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The Buffalo infringement Festival performances at the Burchfield Penney Art Center, July 31, 2014, Image courtesy of the Burchfield Penney Art Center Archives

The Buffalo infringement Festival performances at the Burchfield Penney Art Center, July 31, 2014, Image courtesy of the Burchfield Penney Art Center Archives

What is Infringement Anyway? Colin Dabkowski from The Buffalo News Explores....

Tuesday, August 5, 2014

Getting to the bottom of the Infringement Festival by Colin Dabkowski in The Buffalo News

For an event now in its 10th year, the 11-day Buffalo Infringement Festival is still a source of confusion for many Western New Yorkers.

Why, the casual Allentown visitor might reasonably ask, is a man dressed in a banana suit declaiming poetry to a small group of scraggly onlookers outside of Nietzsche’s? What could possibly be the intent of the person in a red bodysuit and cardboard helmet doing jumping jacks on the front yard of the Burchfield Penney Art Center? And what of the Meatloafesque guitarist performing shirtless on top of his car in the driveway of Casa de Arte?

What indeed.

The chief joy and central challenge of the Infringement Festival, launched locally in 2005 as a largely theater-based endeavor and now featuring hundreds of performances across 11 days, is that it is so big and diverse as to be practically unknowable.

So every year when people ask me what Infringement is – and why I see it as the most important arts festival in the region – I have a few dozen different answers for them.

It’s true the Infringement Festival is a bastion of cultural oddities which can be perplexing to consumers of more traditional culture. Yes, it contains its share of unlistenable music and mediocre art, its share of weirdness masquerading as innovation and its share of style over substance.

But beneath that patina of outward strangeness, Infringement is also something more serious, and more heartening.

Infringement is traffic slowing to a crawl along Grant Street as Michele Costa unfurls a hand-painted scroll depicting Alabama’s Freedom Riders as part of her stunning commemoration of the 50th anniversary of the Civil Rights Act. It’s a little girl in the crowd asking who the girl in Costa’s painting was, and Costa explaining that it was Ruby Bridges, the first black student to attend a formerly all-white elementary school in the South.

Infringement is the musician and onetime Buffalo School Board candidate Daniel Reynolds, who plays a half-dozen instruments but could afford only one cord to connect them to his amp, performing with a young girl he’d taught to beatbox extraordinarily well in the back room of Rust Belt Books to the astonishment of the crowd.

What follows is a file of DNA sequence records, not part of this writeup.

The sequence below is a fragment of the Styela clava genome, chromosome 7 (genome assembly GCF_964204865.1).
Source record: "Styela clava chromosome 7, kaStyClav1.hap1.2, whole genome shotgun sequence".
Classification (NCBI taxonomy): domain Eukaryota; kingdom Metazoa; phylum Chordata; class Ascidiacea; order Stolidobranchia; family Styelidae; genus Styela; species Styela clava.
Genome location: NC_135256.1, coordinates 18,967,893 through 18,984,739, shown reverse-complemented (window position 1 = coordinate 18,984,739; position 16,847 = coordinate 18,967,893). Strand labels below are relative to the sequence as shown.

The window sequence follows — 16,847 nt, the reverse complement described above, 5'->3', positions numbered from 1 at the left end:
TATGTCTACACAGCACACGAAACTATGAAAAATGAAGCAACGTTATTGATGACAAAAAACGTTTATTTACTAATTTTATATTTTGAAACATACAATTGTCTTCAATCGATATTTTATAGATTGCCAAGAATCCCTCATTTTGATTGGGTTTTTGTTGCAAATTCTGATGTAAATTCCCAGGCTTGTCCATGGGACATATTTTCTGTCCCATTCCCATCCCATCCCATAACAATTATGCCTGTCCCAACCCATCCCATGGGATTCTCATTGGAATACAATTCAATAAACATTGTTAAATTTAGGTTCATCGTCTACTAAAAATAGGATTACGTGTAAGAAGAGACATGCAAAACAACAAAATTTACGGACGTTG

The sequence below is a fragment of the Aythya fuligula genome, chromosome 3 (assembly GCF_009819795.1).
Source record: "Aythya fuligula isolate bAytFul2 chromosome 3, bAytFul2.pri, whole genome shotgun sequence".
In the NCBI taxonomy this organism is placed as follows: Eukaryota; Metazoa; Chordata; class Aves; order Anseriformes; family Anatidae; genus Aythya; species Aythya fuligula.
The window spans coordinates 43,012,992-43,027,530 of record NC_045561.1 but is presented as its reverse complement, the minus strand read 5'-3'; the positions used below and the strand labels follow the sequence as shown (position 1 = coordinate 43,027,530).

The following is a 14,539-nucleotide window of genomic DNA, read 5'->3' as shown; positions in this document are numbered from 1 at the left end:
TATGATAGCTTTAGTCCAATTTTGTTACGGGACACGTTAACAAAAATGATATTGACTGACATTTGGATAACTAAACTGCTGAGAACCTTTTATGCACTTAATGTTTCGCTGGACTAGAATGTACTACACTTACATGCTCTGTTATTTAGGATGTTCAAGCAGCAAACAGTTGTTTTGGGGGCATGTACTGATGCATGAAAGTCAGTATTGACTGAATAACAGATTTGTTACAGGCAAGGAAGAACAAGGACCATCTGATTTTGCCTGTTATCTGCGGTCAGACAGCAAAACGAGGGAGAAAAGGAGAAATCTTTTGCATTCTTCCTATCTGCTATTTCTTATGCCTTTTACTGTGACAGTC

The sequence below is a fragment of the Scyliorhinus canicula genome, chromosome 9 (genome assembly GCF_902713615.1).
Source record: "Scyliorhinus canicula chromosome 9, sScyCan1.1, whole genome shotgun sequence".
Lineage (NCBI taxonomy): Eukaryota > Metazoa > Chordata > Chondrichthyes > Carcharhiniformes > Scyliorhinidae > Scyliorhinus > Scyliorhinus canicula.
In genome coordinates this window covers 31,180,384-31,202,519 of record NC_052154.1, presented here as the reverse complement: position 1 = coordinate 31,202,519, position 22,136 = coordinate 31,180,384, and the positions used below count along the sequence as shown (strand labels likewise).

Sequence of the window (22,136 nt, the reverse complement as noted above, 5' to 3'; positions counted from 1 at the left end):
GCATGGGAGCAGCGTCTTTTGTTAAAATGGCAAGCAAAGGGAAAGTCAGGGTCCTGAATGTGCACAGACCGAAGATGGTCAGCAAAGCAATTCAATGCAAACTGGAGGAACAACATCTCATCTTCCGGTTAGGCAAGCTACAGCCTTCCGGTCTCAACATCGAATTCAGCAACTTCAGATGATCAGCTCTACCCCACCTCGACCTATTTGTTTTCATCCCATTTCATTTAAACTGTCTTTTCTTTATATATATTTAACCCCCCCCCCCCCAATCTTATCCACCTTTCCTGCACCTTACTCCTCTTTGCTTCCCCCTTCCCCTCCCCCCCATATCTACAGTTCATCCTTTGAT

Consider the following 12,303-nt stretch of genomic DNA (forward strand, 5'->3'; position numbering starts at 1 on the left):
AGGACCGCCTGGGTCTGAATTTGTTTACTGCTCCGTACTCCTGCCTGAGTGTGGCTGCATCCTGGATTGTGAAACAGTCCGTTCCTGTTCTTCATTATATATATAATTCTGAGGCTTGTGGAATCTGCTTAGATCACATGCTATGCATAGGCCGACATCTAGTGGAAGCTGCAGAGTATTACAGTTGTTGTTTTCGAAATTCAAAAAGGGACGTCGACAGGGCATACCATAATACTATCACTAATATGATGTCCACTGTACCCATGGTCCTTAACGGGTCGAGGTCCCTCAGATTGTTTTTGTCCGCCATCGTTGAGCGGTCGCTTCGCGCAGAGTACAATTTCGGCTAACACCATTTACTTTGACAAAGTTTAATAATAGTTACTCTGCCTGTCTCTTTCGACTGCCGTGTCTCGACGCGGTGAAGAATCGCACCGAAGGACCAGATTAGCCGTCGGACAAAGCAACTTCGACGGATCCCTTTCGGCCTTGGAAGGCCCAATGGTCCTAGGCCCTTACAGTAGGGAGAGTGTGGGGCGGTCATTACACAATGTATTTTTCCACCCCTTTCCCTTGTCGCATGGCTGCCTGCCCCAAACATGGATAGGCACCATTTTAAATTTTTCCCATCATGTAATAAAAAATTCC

Infringement is the fierce talent of Buffalo actress Kathleen Betsko Yale, who retired earlier this year from full stage productions after a career-capping performance at the Irish Classical Theatre Company, during a reading of Frank Canino’s harrowing play “Hecuba Again” that left the crowd in awe.

Infringement is local actor Vanessa Webb decked out in full Queen Elizabeth regalia, giving the crowd in the Karpeles Manuscript Library on Porter Avenue a fascinating, tongue-in-cheek look into the sexual politics of her era and ours.

Infringement is one extremely happy guy dancing in the front yard of the Nickel City Housing Co-Op to an interpretation of the Eurythmics’ “Sweet Dreams” by Erica Wolfling, who later smiled out at him from under her Viking helmet and uttered this nugget of truth: “If you just make one person dance, it’s worth it.”

In short, Infringement is a collection of thousands of little moments of creativity – some half-realized, some full-fledged – that happen all year long in basements, garages and studios out of the public eye.

It is an attempt to mine the vast creative underground of Western New York in search of rare and hidden gems, the discovery of which imbues the seeker with a deep sense of accomplishment and the creator with the courage to continue.

Infringement, because of its egalitarian nature, is a crucial way to sidestep the institutions that decide what kinds of cultural expression we get to see. It’s a way around curators or artistic directors’ sometimes narrow ideas about approved forms of creative expression and an argument that the gestures we make toward art can be as worthy of consideration as the final product.

Infringement is not a repudiation of Western New York’s fine and progressive arts institutions or their methods of selecting what we see, but an admission that the institutional process can never be perfect and leaves behind a great deal of worthwhile creative activity. And the fact that so much of that activity is laid out before us every July and August is one of the great cultural accomplishments of this region.

Finally, and perhaps most importantly for the culture-seekers of Buffalo: Infringement is running for one more day.